“Last year we did more at events like the Scott Marathon series where they are family sort of events anyway but when you’re actually riding them you don’t necessarily come across that many other women as you just ride at your own pace. We also ran the first women’s Enduro and that was pretty successful, probably more than we thought it would be.”

[Can’t see the video, head here: Hope Technology: 5am]

And for this year?

“It will be pretty much the same as last year – some standalone rides, rides alongside the Scott marathon and the Enduro in October [if you’re dead quick, you can grab one of the final entries here, all other event and ride information is over on the HopeTech Women site]. In some ways, we’ve started to have already done our job. After that first year we’ve already seen groups starting to form from meeting at one of our rides who now regularly go out together. If we never have to do an event again then that will be great, we’ve achieved our goal. But at the moment we’re really enjoying what we’re doing so will keep going.

“There are other women only events too which we can support, we’ll be at the Swinley Women’s Enduro this year with our demo bikes and  just to support the event. It’s not all about us and what we do there’s plenty of other people doing stuff which we can support.”

If you could give one tip to people to get out and ride more, what would it be?

“It’s easier said than done but try and find a friend that’s into the same thing. Some of my best adventures have been with friends. You don’t necessarily need to be the same ability, you’re not racing, and you can learn from each other – one might be a better descender, a better climber or have more knowledge about map reading – you can all bring things to the table. Before you know it you’re really pushing each other and doing these epic things that you never thought you would do.”

Find a friend. Credit Rupert Fowler

We’ve talked a lot about what you’re doing to inspire other people into riding, who inspires you?

“Tracy Moseley. She is just one of the most humble, down to earth people you’ll ever meet, and one of the most talented too. She inspires you because she applies herself so well to everything she does, whether that was when she was racing downhill, Enduro, XC World Cups or cyclo-cross. When I’ve seen her on the race course at the EWS she’ll talk to everybody and anybody and when someone needs a spare tube, she’ll give them a spare tube. You just don’t get that from any of the other pros. The work she’s doing now with young riders is brilliant. Some of the riders she’s encouraged and brought through are some of the best in the country.”

Setting off for more adventures. Credit Rupert Fowler

Having taken part in a couple of the HopeTech Women rides last year I really got to see for myself what Rachael’s work is achieving. I have been in the nice position that I haven’t felt the need for extra support to get out riding, but it is impossible not to feel inspired seeing so many people out on their bikes and enjoying themselves – many of whom would not have been there were it not for Rachael’s work. Equally, the adventures that Rachael and her friends are getting up to provide inspiration, regardless of gender, but perhaps a little more so for me as it’s women who are doing it.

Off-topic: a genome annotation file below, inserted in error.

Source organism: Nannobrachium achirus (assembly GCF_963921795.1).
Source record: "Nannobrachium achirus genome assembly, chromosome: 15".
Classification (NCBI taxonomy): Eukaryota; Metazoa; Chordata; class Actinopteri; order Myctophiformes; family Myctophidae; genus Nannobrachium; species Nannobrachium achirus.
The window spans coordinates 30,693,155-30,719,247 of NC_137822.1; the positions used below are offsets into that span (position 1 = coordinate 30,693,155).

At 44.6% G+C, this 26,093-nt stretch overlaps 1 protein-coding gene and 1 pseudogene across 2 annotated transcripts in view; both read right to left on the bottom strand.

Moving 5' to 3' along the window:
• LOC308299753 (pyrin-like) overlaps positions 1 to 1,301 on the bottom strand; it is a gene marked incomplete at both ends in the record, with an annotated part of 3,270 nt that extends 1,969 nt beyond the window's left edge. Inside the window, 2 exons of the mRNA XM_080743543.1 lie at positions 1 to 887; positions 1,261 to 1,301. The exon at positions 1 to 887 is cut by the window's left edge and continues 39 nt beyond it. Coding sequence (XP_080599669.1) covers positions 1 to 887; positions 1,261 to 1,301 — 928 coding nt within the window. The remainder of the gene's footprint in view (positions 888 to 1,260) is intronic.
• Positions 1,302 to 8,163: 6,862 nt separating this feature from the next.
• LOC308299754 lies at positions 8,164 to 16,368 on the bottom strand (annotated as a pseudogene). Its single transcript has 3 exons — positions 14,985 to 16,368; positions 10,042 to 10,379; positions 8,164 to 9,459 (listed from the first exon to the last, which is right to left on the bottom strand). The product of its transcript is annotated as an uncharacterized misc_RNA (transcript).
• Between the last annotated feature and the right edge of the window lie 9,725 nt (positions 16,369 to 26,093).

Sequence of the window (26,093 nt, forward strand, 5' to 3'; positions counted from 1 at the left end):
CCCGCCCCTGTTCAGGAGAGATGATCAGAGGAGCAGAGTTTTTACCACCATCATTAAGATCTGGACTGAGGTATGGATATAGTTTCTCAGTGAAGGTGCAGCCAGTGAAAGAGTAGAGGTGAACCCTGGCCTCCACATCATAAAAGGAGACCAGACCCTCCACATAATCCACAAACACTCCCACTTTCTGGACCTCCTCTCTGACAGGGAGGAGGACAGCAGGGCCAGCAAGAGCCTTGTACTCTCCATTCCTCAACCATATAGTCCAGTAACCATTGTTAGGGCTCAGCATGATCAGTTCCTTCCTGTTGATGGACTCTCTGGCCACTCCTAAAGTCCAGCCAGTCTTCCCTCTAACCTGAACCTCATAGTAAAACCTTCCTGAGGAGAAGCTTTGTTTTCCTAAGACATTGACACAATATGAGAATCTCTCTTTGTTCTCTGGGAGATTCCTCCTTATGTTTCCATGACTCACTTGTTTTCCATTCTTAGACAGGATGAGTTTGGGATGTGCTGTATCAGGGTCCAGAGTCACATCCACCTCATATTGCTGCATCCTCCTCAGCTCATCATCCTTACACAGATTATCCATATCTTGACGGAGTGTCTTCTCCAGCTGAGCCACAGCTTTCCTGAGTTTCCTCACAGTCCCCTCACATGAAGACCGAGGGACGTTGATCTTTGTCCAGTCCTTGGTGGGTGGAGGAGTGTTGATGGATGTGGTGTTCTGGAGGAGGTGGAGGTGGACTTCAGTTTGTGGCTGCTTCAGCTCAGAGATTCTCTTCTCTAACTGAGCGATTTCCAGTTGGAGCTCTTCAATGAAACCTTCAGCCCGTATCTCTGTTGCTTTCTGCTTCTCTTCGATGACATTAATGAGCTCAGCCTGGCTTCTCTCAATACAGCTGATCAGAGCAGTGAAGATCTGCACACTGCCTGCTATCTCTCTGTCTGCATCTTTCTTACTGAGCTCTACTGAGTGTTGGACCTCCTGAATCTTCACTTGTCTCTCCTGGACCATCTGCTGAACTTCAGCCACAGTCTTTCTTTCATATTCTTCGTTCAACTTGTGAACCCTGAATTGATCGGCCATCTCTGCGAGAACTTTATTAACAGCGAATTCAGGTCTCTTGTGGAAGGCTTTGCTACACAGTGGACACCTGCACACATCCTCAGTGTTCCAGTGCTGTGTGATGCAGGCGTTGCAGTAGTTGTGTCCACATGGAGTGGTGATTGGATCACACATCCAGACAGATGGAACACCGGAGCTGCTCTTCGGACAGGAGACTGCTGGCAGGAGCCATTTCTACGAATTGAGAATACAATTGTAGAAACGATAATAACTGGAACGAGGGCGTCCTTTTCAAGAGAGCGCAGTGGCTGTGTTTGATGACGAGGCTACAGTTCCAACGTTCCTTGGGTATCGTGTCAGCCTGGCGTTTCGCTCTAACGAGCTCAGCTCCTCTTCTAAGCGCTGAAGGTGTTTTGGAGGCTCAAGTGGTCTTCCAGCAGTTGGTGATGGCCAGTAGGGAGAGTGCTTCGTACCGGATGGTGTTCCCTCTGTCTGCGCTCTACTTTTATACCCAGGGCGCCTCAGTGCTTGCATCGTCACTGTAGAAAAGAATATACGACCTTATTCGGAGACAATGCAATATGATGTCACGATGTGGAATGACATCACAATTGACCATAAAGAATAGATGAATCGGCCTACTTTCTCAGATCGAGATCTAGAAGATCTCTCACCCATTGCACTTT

I got to choose to interview Rachael to kick this series off but we want to know from you who we should be featuring next. Which female rider inspires you (whether you’re male or female), or who has done lots to support female riding? They could be a pro, a local coach or someone next door. Let us know in the comments below who inspires you and why – maybe it’ll be your nominee that we choose to include in the next ‘Inspiring Women’ feature.

Comments (6)

  1. Except my partners experience of the Hope Tech Women’s ride in the Shropshire hills last year was that they were a horrible, clique experience and left her quite upset by it all. Not by Rachel I hasten to add, but by all the other women in attendance. In her words it was a lot worse than anything she’d ever experienced going out with men.

  2. @Si –That’s unfortunate. Just because they’re women doesn’t mean your partner will have necessarily liked riding with them. I was at the Hope Tech Women’s Enduro last October and the inclusive friendly vibe made it really stand out from any other mtb event I’ve been to. A disappointing individual experience doesn’t make the whole programme bad.

  3. I think Rachels comments that she is doing what she does and just happens to be a women rather than a women in her role doing what she does is what I believe I see the current position on MTB .
    So to make a feature highlighting it as female article feature rather than just running it as a feature which happens to feature a women is a sad endictment of where in reality it’s actually at .
    I ride with women .I ride with men .I don’t say im going on a male ride or a girls ride or a mixed ride or a transgender ride (I can neither confirm or deny the latter sexuality in the group but I have my suspicions sometimes :).we just go for a ride .
    Whilst I appreciate there is the need for women’s/ female group rides days groups special events I’ll have to live with the catch up of the media to what in reality is my works .which is were all equal .
    Brands have only just got round to fpdropping pink or at least adding alternative colours to pink onwomens specific MTB items .
    Good article nether the less though

  4. My world not works ….. apologies

  5. I nominate Rachel Norman from Cafe Adventure in Hope, Derbyshire.
    The cafe holds regular Wednesday night rides, both mixed gender and women’s only.
    Rachel has probably done more for women’s riding in the Peak than she realises. Lots of friendships have formed since Cafe Adventure Women’s Riders was established.